13 Reasons 1943’s BATMAN SERIAL Is Must-Watch Viewing — for Good and Bad

An 80th ANNIVERSARY look at Batman’s first time on screen…


The 1943 Batman movie serial debuted 80 years ago, on July 16, 1943 — just four short years after the premiere of the character in 1939’s Detective Comics #27. It was the Dynamic Duo’s first time on screen, so here are 13 REASONS 1943’s BATMAN SERIAL IS MUST-WATCH VIEWING — FOR GOOD AND BAD.

(And if you’re interested in hearing more about it, writer Jim Beard and I did a deep dive into it, episode by episode, over at The Batcave Podcast!)

Classic Alfred — GOOD: Alfred was introduced in Batman #16, which was released in February 1943. On the page, Alfred was a portrayed as a goofy, portly man but the serial’s producers cast William Austin, who was thin with a mustache — establishing a look that would endure for the next eight decades. In the comics, he was sent off on vacation and came back looking like our movie version. Austin’s butler is one of the best elements of the serial as he offers great comedy relief.

The Introduction of the Batcave — GOOD: In the serial it’s called the Bat’s Cave. It’s a simple setup, with one chamber with a desk and chair, plus a phone with access to upstairs and outside lines. Batman would bring criminals back there to interrogate them. A lab room was next door.

Ken Colton, Tough Guy — GOOD/BAD: Batman and Robin are searching for a missing scientist and at one point in the story, a man named Colton works with the Dynamic Duo to find him — and he was often more interesting than our heroes! Colton was a lot more aggressive in his dealings with the story at hand than the twosome and there was something compelling about his mix of knowledge and down-home country manner. If this were the ’70s, you could compare him to McCloud.

Charles Middleton, with beard

Daka — BAD: Let’s just say this is real bad. Like Lon Chaney, actor J. Carrol Naish was a “Man of a Thousand Faces” because he could be made up to look like anyone — including, unfortunately here, a Japanese agent. Add to it his stereotypical accent and you have a painful caricature. But remember, this was 1943, the height of World War II, and the serial was clearly a propaganda piece to show the “evil” of the Japanese at the time.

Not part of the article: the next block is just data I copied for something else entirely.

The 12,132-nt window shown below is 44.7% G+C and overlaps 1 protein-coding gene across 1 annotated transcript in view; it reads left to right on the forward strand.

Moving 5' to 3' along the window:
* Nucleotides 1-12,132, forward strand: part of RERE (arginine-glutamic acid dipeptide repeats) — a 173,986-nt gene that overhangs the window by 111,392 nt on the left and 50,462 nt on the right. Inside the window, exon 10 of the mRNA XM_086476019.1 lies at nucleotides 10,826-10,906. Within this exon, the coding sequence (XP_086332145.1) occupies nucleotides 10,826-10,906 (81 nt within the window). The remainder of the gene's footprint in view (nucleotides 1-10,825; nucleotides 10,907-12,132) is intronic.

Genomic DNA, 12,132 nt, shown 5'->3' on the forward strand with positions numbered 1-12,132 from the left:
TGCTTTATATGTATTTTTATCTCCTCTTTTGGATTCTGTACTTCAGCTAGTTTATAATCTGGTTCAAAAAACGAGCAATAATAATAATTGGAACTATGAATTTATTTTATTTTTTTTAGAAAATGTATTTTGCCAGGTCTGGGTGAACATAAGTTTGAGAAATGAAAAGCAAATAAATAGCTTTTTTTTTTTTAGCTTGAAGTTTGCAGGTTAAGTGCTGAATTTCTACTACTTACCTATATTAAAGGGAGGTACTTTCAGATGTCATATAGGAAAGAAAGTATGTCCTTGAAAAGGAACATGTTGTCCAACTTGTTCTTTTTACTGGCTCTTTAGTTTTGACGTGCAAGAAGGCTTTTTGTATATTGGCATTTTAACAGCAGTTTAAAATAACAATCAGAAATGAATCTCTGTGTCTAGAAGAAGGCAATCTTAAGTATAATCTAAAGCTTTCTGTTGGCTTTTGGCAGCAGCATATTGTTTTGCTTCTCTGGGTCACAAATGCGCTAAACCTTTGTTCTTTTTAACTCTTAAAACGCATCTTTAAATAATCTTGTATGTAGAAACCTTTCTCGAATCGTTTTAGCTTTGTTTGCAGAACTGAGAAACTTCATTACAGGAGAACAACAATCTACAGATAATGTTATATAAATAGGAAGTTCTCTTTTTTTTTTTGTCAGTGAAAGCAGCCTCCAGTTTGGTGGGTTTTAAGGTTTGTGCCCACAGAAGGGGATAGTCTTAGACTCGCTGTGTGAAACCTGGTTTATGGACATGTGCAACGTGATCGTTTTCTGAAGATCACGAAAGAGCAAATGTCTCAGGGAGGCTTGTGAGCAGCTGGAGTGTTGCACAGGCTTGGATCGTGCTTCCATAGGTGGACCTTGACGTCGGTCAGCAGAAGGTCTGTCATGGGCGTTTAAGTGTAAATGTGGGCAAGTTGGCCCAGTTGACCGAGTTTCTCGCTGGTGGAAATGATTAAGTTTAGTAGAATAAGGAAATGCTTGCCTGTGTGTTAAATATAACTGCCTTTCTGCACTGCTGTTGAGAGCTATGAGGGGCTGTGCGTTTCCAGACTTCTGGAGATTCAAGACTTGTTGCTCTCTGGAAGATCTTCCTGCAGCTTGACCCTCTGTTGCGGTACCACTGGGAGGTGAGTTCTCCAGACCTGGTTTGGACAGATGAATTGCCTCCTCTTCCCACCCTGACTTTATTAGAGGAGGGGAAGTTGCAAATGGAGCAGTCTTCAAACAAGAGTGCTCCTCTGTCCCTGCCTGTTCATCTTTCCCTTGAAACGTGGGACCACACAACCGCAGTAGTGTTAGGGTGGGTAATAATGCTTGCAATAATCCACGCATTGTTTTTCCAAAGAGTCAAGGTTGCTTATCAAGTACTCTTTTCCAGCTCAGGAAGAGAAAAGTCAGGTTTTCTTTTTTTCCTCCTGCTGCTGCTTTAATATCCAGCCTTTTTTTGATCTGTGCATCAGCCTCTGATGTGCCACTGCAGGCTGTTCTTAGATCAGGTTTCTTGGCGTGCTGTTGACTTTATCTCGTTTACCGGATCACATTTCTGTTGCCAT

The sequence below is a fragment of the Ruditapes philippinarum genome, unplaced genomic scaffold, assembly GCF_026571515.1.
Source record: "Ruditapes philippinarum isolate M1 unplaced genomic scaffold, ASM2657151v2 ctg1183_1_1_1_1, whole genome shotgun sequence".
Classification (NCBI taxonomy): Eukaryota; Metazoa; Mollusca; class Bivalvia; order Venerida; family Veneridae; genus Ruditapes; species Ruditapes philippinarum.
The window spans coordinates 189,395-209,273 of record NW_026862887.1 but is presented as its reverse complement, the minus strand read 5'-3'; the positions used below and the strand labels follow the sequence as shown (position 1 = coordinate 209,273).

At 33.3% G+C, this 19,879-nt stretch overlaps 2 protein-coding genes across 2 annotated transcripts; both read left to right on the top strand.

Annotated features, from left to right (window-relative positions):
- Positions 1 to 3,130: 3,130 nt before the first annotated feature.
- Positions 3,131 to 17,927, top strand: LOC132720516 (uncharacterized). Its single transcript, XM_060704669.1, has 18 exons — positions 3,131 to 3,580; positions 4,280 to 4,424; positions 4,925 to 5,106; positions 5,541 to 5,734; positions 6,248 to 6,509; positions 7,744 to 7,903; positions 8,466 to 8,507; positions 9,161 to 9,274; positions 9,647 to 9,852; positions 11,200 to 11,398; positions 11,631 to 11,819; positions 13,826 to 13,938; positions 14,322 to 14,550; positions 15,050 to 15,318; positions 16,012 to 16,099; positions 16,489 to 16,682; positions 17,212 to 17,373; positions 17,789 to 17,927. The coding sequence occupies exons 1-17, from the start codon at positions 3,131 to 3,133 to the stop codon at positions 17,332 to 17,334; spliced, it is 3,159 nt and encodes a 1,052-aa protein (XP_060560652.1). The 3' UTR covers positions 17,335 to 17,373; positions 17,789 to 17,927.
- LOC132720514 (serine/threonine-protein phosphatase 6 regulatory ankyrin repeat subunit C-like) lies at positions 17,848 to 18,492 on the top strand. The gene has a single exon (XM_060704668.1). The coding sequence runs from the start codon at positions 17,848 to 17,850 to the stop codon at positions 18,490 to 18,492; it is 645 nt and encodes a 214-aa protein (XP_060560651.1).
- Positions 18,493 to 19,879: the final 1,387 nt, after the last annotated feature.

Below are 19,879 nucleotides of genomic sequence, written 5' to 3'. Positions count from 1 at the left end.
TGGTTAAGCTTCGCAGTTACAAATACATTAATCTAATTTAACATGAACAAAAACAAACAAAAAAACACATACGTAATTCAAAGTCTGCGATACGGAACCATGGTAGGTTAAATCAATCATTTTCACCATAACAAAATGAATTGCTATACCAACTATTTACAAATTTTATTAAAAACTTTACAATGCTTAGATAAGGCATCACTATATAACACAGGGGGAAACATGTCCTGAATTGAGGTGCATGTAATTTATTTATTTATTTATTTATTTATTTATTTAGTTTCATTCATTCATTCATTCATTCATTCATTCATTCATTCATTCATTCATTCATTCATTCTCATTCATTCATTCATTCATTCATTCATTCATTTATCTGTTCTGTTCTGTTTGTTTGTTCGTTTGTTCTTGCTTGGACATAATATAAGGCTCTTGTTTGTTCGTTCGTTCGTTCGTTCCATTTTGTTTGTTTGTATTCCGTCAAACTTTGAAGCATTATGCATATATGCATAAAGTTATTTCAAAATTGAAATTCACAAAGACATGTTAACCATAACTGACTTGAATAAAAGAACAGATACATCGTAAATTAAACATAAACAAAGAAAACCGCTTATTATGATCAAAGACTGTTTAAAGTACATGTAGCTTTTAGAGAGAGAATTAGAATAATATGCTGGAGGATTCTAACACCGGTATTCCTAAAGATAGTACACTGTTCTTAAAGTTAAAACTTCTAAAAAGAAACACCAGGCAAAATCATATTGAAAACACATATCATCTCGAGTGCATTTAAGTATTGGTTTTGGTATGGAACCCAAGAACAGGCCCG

Boston Batman — BAD: Batman/Bruce Wayne Lewis Wilson made no effort to hide his Boston accent and as a result, there are laugh-out loud moments when he is in Batman garb, telling Robin to “stay with the cah.”

Robin’s Hair — BAD: Douglas Croft has the distinction of being the first to play the Boy Wonder on screen. He was also the youngest, at 16. Oddly, he had a mop of curly hair, which didn’t exactly look like Dick Grayson’s from the comics. And it was a wig!

Linda Page — GOOD: Early in the comics, Bruce Wayne had his share of girlfriends and one of them was Linda Page, who by this time had decided to become a nurse and do something with her life. While they don’t pick up on that in the serial, it is nice to see her playing up her disappointment that Bruce is such a playboy.

Shirley Patterson

What Secret Identities? — BAD: In the serial, both Batman and Robin casually shout out their real names while they are in their disguises.

The Caveman — GOOD: The Caveman who is seen multiple times in the “house of horrors” ride in Chinatown gets a payoff when he finally attacks Batman. I have to wonder what kind of shifts he had to endure in terms of just standing there. Plus, who filled in for him?

Cliffhangers — GOOD/BAD: Crocodile with Batman is the only cliffhanger worth its salt in the entire serial, and that’s towards the end.

No Gordon — BAD: There are stories that the Joker was originally intended for the serial but was dropped. And we don’t get Gordon, either. Was it a licensing thing? It’s not like he wasn’t well known. Heck, Batman and Robin visited his house at Christmas.

Gordon was Batman’s first supporting cast member — appearing in Detective Comics #27.

The Theme — GOOD: There were two serials. Each has a distinctive musical theme. This one is the better of the two. No arguments. But if you must argue, this one is more evocative of Batman whereas the second sounds like a Nazi marching theme.

The Costume — GOOD: As much as people laugh at both serials’ Batman costumes, the 1943 version was in many respects superior. If nothing else, his Bat-ears didn’t droop.


— The Oddball World of 1949’s BATMAN AND ROBIN. Click here.

— 1950’s ATOM MAN vs. SUPERMAN. Click here.

John S. Drew has been a doorman, restaurant manager, writer, teacher, podcaster and hostage negotiator at one point or another in his life. He has written prose in the Star Trek, Doctor Who and Spider-Man universes. He podcasts about pop culture, in particular television adventures of the ’60s and ’70s, including The Batcave Podcast, The Shazam/Isis Podcast, The OSI Files (about the Six Million Dollar Man and The Bionic Woman), The World’s Greatest Super Friends Podcast (with Dan Greenfield), and The Doctor’s Beard (about Doctor Who, with Jim Beard). You can find all these podcasts on any reputable or less than reputable podcast platform.

Author: Dan Greenfield

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